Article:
So we do. Chris strains it unsuccessfully through a coffee filter.  What little he gets through (it’s that chalky) tastes better.


Final Final Thoughts -2/5

We still don’t like Makgeolli.

Baekseju – 100 Years Wine

13% – $3.11 – rice based with ginseng

Baekseju has a story behind it that if you drink it every day you’ll live to be 100. The real question is if that would be worth it.


Packaging – is it clear what it is?

We read the label “Korean Traditional Wine Since 1992” which in a weird way completely summarizes everything you need to know about Korea. A misunderstanding of the word “tradition” and what it truly means especially when you’re using American corn (again). 1992 is not something to be proud of when it’s a traditional alcohol that has existed since the 1600s.


Smells like ditch spirit.

Like an overgrown ditch. It smells like weeds, wet, moldy, damp, rotten weeds. Pungent earthy weirdness from too many weeds mixed with the minerals of ditch water.

Almost nothing wants me to raise the glass to my lips and drink. This is a foul stench. The longer the bottle is open the more the smell permeates the area.


Chris is still describing the smell so I get to listen to “dirty salad… the basement of City Market where the vegetables go to die” While raising the cup to my lips. He is not being helpful when he tastes it first and declares “It’s all the things we said- but if you put pepper on it.”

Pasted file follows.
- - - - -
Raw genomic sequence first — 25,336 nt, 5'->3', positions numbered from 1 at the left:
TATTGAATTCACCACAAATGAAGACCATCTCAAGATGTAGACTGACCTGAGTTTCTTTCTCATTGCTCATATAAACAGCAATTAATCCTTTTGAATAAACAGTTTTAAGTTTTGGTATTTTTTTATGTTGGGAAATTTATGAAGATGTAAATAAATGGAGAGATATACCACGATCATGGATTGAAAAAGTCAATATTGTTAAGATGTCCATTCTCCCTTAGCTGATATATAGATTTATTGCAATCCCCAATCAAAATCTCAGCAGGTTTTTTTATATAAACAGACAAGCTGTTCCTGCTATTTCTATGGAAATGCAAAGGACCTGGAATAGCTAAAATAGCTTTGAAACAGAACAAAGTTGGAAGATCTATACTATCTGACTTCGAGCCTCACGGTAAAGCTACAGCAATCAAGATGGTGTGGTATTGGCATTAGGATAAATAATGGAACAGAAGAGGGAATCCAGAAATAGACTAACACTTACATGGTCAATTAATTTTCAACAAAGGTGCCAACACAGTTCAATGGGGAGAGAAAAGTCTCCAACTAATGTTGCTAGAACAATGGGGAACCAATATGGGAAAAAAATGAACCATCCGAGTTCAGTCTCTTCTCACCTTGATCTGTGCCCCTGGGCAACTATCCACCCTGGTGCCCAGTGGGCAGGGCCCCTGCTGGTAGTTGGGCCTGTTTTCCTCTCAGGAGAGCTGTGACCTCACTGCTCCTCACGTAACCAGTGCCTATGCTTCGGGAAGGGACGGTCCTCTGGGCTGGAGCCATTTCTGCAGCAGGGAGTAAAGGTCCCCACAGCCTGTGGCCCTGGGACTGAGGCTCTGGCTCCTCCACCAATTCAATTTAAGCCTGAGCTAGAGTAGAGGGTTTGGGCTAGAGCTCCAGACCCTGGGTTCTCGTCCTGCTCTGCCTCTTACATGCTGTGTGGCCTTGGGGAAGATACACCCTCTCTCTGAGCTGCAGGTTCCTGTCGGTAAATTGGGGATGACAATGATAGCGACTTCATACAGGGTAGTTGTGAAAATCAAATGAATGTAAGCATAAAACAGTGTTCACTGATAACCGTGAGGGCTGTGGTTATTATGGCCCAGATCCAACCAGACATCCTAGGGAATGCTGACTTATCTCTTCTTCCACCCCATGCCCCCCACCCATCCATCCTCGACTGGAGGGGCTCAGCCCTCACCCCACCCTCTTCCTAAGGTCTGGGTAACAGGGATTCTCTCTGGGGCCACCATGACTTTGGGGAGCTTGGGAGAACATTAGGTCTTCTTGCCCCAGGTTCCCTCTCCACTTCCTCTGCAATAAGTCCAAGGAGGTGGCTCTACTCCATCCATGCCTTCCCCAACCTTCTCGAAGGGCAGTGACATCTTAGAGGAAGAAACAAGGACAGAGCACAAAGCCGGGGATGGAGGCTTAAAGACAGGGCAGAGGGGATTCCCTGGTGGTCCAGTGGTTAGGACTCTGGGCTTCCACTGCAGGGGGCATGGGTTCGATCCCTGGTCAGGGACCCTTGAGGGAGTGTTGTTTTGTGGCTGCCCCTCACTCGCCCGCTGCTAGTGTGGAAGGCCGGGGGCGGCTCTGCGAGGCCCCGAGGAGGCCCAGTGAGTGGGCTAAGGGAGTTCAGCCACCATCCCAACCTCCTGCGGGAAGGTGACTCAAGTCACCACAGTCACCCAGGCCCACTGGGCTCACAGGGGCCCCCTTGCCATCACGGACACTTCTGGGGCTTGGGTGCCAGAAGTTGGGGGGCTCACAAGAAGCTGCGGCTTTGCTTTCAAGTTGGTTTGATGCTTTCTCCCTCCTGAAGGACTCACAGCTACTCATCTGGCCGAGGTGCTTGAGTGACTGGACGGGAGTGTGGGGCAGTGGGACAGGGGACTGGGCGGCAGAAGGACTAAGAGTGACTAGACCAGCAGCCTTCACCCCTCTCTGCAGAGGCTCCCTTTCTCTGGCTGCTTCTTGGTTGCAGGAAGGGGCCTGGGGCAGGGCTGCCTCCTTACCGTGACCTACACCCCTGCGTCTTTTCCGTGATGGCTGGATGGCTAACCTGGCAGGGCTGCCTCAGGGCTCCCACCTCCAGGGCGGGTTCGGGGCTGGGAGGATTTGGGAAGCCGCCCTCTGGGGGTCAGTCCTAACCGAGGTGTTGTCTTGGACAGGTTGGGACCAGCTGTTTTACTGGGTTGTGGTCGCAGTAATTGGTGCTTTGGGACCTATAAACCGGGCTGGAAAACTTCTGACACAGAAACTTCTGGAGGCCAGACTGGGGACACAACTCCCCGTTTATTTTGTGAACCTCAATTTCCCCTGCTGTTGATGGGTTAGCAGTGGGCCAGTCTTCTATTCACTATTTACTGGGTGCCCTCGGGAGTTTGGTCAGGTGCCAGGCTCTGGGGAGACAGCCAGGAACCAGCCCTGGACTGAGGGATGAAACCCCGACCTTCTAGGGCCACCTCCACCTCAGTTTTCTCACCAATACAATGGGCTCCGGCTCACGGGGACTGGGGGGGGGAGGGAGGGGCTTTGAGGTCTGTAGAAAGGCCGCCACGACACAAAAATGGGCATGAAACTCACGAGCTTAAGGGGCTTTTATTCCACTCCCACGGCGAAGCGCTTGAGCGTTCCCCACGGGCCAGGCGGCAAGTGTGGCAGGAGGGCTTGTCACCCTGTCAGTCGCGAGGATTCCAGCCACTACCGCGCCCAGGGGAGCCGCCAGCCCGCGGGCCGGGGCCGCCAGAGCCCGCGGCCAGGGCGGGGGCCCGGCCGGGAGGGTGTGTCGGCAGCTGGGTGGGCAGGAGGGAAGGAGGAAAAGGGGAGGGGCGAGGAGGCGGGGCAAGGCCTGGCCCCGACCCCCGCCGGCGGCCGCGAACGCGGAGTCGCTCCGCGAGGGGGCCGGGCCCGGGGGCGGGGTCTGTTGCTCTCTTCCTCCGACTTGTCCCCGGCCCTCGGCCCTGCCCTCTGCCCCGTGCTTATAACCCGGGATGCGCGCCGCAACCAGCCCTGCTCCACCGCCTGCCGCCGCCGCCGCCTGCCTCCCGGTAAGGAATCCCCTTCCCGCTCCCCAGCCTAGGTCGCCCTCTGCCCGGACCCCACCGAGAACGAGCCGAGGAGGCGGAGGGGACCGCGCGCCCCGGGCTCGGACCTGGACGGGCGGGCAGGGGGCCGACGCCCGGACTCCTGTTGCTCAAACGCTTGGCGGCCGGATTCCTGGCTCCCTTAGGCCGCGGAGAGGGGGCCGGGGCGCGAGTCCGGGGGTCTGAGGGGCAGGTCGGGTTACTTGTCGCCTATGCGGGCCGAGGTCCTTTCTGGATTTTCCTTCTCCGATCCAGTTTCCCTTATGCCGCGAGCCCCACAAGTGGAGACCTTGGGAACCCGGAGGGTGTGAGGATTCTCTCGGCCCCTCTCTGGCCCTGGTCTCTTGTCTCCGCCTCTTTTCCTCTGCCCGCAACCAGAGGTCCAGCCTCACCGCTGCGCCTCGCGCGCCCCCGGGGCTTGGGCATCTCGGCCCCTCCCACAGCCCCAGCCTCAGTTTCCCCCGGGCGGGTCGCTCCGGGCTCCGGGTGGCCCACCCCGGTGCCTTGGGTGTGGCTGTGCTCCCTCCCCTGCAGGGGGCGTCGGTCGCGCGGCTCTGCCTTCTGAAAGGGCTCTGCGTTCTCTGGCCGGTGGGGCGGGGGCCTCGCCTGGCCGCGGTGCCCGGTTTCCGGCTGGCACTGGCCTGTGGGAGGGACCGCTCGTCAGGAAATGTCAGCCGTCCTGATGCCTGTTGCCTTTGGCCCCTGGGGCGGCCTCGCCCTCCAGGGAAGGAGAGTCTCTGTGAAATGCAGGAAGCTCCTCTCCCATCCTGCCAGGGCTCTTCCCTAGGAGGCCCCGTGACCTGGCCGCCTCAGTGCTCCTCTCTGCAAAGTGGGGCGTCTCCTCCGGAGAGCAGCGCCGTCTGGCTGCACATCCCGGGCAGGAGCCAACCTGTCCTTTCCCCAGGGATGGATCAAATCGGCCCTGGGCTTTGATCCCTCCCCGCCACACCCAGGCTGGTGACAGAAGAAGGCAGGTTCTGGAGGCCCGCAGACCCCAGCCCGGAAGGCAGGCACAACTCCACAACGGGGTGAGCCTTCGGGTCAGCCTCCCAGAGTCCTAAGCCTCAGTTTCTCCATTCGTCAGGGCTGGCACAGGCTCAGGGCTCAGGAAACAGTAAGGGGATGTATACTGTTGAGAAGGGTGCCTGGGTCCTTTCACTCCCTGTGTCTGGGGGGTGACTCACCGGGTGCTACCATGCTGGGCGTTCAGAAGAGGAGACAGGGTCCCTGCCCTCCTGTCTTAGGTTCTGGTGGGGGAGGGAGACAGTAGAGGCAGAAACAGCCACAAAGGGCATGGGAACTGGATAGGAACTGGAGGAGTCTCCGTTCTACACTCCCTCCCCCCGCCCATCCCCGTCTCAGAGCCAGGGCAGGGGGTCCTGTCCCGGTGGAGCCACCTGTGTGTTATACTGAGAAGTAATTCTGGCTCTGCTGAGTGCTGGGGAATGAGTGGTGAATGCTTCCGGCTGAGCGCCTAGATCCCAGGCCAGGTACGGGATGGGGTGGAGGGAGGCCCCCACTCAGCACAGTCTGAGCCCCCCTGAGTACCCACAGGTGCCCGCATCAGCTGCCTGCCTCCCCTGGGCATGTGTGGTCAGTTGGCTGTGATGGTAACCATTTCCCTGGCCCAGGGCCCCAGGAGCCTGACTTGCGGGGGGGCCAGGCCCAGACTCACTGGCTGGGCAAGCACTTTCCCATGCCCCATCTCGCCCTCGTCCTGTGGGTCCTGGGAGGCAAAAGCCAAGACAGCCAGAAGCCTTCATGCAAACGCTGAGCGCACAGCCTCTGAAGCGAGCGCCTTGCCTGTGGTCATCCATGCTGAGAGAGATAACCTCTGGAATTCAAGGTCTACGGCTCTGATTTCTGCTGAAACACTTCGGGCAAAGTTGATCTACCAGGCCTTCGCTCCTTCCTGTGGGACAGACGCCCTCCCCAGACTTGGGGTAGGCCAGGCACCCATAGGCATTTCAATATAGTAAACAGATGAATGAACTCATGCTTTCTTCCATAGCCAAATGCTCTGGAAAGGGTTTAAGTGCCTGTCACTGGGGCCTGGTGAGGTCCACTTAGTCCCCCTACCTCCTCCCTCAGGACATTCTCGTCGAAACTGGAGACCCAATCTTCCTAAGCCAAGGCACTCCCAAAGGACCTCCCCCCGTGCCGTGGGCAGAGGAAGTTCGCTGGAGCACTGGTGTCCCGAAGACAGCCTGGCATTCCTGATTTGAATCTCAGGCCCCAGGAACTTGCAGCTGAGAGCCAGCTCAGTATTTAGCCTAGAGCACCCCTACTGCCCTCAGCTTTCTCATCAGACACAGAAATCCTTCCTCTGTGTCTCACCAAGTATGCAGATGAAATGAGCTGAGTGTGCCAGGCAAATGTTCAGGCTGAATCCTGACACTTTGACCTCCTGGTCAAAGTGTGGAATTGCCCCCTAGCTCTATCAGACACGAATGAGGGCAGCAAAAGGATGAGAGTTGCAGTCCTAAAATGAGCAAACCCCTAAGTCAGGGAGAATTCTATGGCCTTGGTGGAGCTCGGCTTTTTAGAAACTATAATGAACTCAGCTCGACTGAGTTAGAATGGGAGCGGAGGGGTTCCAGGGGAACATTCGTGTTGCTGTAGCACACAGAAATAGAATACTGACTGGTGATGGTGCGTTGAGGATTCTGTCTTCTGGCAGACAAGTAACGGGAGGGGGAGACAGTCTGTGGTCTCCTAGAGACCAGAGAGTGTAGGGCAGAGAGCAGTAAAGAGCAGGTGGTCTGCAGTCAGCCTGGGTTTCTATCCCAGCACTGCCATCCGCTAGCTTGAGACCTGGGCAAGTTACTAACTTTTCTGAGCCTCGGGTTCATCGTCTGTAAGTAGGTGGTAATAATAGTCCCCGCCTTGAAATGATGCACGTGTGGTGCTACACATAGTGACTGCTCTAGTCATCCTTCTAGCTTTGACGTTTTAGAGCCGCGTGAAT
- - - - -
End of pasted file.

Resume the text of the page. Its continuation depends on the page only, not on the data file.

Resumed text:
It’s obviously that. He’s not wrong.

One day a farmer noticed he had not burned or tended to his ditch in 100 years so he skimmed the top and drank it and lived 100 years off of the life force of those dirty wet weeds.

Final Thoughts:  Negative 100/5

We looked it up and a bunch of alcohol connoisseurs were talking about how great it is. They said it was a lot like white wine. Yes, inherently it does taste like white wine. But if you were mowing your lawn all day into your hot white wine that you spilled into your ditch and then frantically scooped back up again. That is what it tastes like.

Final Final Thoughts

If you had to drink this every day to live to be 100 you would not want to live to be 100.

Box Soju

20% maybe?  – $1.04 – rice based

We found soju in a little kids, er, a convenient box. So you can go hiking and not break the glass bottle on the hiking trail. Seems good. But boxed drink is usually, well, for kids. It even has a straw hole, my goodness.


It is Chamyiseul brand aka Red Frog. Chris and I, if we ever want soju, usually go buy Blue Frog. There is a difference but we don’t really know/care what it is. We like Blue Frog. This box is Red and that’s just not our thing.


Packaging – is it clear what it is?

It’s pretty clear that it’s soju because I know the red frog. If someone put this back with the juices I absolutely believe someone would accidentally buy this for their kid.